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Collapsed Time, Big Dance, and Pepys’s Penis
Photo: Liz Lynch


Collapsed Time, Big Dance, and Pepys’s Penis

by Jenna Horton

Samuel Pepys is concerned about his dick. Excuse me, his “yard.” Euphemism or no, we’re all probably concerned by our own yards, be they between our legs, in front of our houses, or the clothing on our bodies. But have those private concerns been read aloud publicly, 300 years in the future? No. Not yet. Except for Sam Pepys’s. His diaries (alongside three centuries of ongoing marginalia, on page and internet), are fodder for Big Dance Theatre’s 17c, currently in a special preview period in Philadelphia’s Fringe Festival.

Visually coherent and information-rich, the set (Joanne Howard) and costumes (Oana Botez) collapse time. If a Sims game, a high-concept minimalist web series, a salacious ’80s soap opera, and a seventeenth-century boudoir all brought up a child together it might look like 17c. Florescent colors, floral patterns, and glitter cover the costumes. The lounge chair’s pleats echo the stunningly decadent bed-cube, which echoes the pleated mobile wall serving as the main set piece. The players are both actors and crew, playing a scene in front of the wall, then pushing it from diagonal to flush. The pink and nerdy duo of Kourtney Rutherford and Elizabeth DeMent speak into a camera they control. The players act in their own creation—a formal echo of Pepys, meticulously rendering his own life via writing.

17c, co-directed by Annie-B Parson and Paul Lazar, however, is less daily, less myopic and linear, more prismatic—a constellation of material laid out over time. I’m unclear, sometimes, what to grab onto. Except, of course, that long monologue, expertly inhabited by Paul Lazar, placed front and center stage—a structural centerpiece amidst a delicate and complex panoply. An onslaught of self-narrative, a string of Pepys diary entries about buying his wife’s emotional security, his feelings for and fondling of their maid, his guilt and pleasure in his betrayal. A man gesticulating on a lounge chair, fake fire at his side, big wall flush up behind him, annihilating the room’s depth. In the shadows, the  ensemble live-underscores his remarks.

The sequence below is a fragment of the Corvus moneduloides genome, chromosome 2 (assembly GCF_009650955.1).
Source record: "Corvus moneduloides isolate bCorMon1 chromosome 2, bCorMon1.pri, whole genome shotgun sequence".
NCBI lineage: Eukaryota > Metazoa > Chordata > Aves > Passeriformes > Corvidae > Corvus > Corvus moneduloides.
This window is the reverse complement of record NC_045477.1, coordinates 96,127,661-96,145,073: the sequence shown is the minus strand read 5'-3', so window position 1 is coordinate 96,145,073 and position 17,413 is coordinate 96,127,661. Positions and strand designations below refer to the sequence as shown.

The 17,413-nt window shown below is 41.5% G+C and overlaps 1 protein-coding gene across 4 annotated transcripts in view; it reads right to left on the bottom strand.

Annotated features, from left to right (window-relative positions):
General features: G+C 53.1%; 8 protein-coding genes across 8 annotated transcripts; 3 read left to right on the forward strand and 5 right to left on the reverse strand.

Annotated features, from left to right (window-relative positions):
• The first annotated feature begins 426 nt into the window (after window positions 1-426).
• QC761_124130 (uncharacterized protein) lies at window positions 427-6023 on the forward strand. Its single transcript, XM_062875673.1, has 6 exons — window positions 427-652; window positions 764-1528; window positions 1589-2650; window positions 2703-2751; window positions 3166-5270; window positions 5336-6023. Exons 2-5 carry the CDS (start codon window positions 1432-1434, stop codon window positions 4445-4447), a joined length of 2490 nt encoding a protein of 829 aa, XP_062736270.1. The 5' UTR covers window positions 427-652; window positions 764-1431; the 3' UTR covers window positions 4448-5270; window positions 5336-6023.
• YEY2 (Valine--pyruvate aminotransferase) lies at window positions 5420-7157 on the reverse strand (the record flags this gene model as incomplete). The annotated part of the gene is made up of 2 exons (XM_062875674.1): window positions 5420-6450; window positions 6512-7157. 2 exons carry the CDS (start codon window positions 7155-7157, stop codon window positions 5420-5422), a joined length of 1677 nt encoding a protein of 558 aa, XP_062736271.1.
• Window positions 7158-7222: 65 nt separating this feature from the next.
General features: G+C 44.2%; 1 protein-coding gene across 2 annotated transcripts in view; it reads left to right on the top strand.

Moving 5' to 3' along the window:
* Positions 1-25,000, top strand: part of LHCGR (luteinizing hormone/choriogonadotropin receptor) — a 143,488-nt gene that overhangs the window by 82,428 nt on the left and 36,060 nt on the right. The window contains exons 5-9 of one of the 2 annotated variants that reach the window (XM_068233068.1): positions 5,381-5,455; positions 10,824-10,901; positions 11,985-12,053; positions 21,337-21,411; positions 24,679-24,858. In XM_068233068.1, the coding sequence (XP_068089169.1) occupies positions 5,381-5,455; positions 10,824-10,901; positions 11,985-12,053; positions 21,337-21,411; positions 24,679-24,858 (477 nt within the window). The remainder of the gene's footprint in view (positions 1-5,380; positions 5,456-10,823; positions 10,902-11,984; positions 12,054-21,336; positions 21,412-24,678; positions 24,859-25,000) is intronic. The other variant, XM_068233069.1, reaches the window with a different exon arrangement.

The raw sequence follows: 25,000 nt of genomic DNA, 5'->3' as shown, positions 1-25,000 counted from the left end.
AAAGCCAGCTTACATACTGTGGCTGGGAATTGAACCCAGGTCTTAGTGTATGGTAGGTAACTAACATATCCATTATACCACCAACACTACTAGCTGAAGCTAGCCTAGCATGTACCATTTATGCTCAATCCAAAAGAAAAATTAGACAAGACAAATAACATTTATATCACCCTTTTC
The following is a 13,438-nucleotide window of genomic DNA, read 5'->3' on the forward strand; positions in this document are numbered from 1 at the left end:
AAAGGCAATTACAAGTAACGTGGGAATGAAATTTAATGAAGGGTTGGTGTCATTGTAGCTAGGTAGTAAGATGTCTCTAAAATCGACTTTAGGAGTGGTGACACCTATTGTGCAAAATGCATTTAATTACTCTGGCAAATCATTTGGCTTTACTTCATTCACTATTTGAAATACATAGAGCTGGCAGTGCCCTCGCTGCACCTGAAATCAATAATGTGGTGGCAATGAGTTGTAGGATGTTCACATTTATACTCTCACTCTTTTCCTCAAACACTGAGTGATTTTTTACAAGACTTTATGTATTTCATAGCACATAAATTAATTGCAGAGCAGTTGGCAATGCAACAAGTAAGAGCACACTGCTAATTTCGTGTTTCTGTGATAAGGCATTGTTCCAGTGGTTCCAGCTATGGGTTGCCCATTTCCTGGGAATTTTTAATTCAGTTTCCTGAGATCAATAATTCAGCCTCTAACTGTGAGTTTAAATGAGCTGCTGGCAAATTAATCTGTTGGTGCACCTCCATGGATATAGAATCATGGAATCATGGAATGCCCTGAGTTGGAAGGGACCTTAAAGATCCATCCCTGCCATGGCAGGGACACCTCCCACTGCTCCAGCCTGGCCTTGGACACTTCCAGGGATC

Why does this seem to me the nucleus? Why not the play within a play by Mary Cavendish, the obscure radical feminist writer? Why not the presence of Bess, Sam’s wife, embodied by the supple DeMent? And what about that magnificent erotic call for the dance master from earlier in the show? Or Cynthia Hopkins, whose voice in the closing ballad instantly transforms the room from everyday to mythic? These presences shine a strong, not entirely flattering light on Pepys. And while we can now see these other lights, his is the yard they light up.

 

17c, Special preview Performance, Big Dance Theater, FringeArts, September 7-9, http://fringearts.com/event/17c/



By Jenna Horton
September 8, 2017

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